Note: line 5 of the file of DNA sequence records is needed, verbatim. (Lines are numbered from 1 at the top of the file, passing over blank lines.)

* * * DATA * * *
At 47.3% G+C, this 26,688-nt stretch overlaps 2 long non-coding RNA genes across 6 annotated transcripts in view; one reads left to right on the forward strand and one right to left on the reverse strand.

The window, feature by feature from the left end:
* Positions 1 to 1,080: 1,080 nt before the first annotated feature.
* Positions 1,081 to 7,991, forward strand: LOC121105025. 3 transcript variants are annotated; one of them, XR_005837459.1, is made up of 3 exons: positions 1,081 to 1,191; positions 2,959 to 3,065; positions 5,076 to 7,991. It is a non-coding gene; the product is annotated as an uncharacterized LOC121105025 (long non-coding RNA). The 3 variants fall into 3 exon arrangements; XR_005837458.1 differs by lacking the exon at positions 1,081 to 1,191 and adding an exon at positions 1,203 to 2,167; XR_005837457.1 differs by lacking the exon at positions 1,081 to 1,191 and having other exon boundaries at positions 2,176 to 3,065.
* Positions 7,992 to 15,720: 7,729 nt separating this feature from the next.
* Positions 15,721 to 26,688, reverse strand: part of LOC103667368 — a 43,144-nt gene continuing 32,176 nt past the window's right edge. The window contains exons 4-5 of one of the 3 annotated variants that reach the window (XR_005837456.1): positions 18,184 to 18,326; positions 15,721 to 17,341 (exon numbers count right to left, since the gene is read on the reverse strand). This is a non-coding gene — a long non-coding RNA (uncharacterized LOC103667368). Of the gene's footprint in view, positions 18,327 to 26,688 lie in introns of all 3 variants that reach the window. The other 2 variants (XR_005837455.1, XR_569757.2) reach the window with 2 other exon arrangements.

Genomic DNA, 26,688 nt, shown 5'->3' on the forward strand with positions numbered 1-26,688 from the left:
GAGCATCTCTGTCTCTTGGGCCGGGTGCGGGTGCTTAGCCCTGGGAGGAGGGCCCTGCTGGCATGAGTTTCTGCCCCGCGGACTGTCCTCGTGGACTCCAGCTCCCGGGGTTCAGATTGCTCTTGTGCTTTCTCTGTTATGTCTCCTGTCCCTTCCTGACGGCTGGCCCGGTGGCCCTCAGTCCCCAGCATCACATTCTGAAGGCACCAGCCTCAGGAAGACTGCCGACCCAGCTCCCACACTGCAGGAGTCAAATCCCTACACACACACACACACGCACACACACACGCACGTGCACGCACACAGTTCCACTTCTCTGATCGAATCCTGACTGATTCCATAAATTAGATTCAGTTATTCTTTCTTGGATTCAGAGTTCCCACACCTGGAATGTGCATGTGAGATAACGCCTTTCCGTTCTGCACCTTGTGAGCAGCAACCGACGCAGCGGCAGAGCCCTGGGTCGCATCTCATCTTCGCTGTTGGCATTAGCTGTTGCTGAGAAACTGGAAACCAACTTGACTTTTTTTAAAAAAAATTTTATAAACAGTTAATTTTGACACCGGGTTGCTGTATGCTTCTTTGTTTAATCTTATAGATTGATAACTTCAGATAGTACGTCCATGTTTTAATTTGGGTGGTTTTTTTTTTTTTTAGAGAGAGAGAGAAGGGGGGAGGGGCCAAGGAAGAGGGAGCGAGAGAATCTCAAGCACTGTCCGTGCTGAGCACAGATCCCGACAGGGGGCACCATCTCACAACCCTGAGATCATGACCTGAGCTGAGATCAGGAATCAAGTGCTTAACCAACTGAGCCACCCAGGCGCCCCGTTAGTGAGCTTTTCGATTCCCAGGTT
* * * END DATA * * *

* Positions 7,992 to 15,720: 7,729 nt separating this feature from the next.